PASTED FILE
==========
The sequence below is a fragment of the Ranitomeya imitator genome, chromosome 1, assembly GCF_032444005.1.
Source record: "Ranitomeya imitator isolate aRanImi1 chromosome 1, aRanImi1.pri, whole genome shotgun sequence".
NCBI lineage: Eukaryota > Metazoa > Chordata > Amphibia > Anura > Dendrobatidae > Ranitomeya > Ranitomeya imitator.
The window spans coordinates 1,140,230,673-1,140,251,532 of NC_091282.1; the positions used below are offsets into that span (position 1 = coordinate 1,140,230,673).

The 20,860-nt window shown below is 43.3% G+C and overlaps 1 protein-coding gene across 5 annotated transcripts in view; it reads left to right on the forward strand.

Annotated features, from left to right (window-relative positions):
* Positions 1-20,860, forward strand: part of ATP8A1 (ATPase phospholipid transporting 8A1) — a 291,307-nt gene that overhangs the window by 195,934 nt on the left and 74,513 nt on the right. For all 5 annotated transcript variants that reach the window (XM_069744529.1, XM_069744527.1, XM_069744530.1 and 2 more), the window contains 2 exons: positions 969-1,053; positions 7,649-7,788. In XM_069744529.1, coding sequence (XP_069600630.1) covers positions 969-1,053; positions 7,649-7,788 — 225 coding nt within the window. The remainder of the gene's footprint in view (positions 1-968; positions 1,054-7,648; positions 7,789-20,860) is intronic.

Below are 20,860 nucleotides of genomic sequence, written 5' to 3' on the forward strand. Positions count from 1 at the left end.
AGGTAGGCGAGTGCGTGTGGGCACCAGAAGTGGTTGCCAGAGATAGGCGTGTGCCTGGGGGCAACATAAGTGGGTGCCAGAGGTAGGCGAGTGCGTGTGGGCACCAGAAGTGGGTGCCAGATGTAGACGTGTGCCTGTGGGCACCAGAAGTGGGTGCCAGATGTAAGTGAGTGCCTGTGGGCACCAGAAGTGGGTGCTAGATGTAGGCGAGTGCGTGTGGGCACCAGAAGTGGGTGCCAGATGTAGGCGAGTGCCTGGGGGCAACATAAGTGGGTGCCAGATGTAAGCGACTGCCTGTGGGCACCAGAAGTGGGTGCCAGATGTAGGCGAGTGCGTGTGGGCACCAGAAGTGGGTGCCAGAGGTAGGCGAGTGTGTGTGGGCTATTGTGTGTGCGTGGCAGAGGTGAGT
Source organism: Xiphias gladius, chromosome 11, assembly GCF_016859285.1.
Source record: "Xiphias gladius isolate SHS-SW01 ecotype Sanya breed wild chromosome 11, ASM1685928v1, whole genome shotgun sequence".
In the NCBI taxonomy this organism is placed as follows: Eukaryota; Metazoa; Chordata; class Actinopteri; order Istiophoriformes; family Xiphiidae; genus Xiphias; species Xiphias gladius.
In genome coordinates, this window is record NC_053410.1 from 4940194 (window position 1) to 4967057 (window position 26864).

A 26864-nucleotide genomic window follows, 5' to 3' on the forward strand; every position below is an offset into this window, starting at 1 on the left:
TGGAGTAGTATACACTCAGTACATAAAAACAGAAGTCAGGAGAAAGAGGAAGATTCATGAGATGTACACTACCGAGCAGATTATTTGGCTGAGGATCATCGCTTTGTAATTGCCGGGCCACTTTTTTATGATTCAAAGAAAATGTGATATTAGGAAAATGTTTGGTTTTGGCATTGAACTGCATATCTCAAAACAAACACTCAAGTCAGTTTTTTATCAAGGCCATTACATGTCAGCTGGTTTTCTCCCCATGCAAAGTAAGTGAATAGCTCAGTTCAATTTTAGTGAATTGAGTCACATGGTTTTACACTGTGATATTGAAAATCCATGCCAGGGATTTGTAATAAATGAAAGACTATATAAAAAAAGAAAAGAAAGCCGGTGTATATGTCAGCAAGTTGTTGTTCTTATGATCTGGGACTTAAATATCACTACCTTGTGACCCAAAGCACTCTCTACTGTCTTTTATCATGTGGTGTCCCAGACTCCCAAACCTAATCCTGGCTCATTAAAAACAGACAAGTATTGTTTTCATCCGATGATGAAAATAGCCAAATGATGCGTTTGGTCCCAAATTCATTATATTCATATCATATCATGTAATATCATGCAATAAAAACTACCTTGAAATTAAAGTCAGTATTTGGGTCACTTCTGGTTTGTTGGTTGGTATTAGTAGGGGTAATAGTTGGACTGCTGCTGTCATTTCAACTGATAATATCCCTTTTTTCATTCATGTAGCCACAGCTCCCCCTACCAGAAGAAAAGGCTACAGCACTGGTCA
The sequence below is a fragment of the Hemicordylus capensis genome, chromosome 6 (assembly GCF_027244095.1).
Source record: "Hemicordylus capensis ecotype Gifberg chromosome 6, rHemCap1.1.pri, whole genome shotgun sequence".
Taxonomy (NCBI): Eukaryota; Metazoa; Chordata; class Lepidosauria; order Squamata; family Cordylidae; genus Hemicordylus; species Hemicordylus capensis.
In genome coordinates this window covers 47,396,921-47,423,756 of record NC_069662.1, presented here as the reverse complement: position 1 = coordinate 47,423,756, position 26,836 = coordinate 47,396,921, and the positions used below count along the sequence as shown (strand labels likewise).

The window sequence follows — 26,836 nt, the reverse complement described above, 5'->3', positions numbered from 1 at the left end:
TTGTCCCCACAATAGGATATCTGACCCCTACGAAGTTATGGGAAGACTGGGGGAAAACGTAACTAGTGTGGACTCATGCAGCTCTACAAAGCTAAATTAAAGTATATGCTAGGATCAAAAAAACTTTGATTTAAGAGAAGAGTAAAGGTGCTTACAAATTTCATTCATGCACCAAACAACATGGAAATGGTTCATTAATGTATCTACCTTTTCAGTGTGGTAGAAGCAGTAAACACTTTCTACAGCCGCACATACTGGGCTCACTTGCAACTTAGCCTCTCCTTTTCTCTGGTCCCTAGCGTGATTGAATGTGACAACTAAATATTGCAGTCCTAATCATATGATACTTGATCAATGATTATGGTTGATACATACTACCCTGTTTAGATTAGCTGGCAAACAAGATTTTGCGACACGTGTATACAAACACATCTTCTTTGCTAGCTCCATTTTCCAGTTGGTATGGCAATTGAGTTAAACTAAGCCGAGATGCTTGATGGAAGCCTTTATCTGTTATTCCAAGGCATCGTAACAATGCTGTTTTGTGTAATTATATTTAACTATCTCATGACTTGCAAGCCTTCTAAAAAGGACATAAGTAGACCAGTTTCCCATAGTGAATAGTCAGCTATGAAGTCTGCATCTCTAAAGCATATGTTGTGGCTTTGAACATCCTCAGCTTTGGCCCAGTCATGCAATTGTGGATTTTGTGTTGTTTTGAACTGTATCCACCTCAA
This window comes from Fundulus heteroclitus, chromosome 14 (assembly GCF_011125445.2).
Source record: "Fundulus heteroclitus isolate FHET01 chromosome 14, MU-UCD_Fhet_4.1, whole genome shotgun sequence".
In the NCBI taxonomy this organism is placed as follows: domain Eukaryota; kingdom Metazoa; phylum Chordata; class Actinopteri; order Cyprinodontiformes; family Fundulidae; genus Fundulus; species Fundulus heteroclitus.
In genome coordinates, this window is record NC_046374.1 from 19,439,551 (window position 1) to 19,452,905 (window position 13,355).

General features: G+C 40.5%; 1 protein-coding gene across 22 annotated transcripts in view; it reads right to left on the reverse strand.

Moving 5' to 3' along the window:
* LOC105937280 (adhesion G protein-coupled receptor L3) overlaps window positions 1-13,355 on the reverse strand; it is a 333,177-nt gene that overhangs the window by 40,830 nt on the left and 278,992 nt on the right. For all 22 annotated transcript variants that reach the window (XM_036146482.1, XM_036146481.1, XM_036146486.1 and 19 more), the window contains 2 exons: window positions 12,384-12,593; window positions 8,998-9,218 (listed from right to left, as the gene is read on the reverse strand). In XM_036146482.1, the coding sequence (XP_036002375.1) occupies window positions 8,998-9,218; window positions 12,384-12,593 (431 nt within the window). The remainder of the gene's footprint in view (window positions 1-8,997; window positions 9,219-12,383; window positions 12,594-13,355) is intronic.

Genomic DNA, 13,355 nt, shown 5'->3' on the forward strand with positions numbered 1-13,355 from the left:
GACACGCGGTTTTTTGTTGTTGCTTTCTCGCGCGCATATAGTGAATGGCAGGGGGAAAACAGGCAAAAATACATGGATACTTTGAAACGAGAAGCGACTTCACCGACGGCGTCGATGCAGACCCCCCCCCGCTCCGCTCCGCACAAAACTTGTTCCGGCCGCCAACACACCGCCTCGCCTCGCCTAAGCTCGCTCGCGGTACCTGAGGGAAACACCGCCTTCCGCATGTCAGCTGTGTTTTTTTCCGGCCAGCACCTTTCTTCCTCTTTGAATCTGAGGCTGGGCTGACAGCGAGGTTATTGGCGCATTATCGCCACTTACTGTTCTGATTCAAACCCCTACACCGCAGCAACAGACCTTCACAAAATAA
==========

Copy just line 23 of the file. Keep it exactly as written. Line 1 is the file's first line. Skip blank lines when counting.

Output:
Source record: "Fundulus heteroclitus isolate FHET01 chromosome 14, MU-UCD_Fhet_4.1, whole genome shotgun sequence".